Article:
A characteristic feature of the method is that, in the absence of a single correct answer (although there may be more and less appropriate answers) what the professor has to assess is the process that students follow to reach a solution (UPM 2008). Because of this, the success of the case study method is critically dependent upon student preparation and professor's knowledge of this didactic technique for its implementation.
Indeed, at the Harvard Business School, there was a Law School grad familiar with the technique, which pushed for the full inclusion of the case method at the Business School, where it was altered and adapted to a business perspective (Walsh 2008).
For years, the “technology” of cases remained static. They were written documents consisting of text, tables, and illustrations. Currently the use of new information and communication technologies (ICT) are transforming cases in ways that produce greater realism, and new possibilities for their discussion (Garvin 2003).
One of the major problems that we experienced in recent years in the teaching of food safety was the carrying out of practical work in large groups, which hinders the possibility for each student to be trained in performing techniques individually, thus missing the goal of practical work and leading to the loss of motivation among students. Other issues, such as hazard identification in the preparation of food or the analysis of FBD outbreaks, are presented only in a theoretical way, without adequate practice which makes it difficult for the student to reach meaningful learning.
In order to promote students’ participation and motivation, the case study methodology was used for teaching parts of the unit. This paper describes our experience.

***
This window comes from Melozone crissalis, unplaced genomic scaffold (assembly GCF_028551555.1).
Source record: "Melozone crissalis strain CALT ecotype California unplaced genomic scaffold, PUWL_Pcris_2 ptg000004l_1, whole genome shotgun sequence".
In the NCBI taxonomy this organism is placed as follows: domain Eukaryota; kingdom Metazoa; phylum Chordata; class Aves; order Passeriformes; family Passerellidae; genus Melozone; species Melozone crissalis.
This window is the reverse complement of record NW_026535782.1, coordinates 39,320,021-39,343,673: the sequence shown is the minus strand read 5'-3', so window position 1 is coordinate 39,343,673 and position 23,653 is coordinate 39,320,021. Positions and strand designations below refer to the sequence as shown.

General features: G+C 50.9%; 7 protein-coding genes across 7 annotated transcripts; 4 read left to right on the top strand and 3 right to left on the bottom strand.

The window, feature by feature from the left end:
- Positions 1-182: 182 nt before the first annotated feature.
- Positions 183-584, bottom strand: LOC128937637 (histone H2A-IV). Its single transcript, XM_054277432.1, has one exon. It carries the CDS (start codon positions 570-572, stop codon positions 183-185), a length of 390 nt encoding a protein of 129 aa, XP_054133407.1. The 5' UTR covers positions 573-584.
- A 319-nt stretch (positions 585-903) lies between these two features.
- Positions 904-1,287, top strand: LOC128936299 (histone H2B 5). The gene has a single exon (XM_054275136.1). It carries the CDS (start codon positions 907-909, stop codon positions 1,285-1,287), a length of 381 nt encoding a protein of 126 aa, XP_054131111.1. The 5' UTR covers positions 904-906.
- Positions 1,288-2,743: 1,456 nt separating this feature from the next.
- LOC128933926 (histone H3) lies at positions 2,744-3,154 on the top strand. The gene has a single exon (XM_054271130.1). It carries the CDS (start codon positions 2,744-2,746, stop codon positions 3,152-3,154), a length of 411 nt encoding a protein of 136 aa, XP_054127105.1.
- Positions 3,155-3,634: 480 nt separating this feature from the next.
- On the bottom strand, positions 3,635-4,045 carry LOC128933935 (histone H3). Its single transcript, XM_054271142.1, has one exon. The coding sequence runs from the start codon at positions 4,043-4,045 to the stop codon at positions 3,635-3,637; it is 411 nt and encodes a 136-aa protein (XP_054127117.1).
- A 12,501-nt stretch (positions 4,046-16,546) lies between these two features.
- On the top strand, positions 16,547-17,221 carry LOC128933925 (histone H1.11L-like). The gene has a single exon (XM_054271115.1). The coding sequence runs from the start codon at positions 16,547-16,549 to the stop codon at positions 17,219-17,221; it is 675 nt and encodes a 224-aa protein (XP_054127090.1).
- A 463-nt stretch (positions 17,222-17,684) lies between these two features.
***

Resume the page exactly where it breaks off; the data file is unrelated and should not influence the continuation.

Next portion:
Materials and Methods
Public Health is a course dictated in the fourth academic year of the Pharmacy degree course. Entering students have a basic knowledge of biology, microbiology, and chemistry. Classes last 3 hours each and meet twice a week. The number of students per class is between 30 and 60. For practical work, students are divided into 5 groups, each group occupying a laboratory bench.
Subjects addressed in the Food Safety Unit include the description of the physical, chemical, and biological hazards that can potentially be found in food; the discussion of the most important Food-borne Diseases (FBD), their prophylaxis and epidemiology, and the study of retrospective and prospective methods to assure food safety. Practical work consists of microbiological analyses of food samples.
The proposal was implemented over 2 consecutive years.
The first year our objective was applying the method with the sole purpose of improving the teaching of good elaboration practices. We worked on 5 different cases describing outbreaks of FBD.
The material students received was: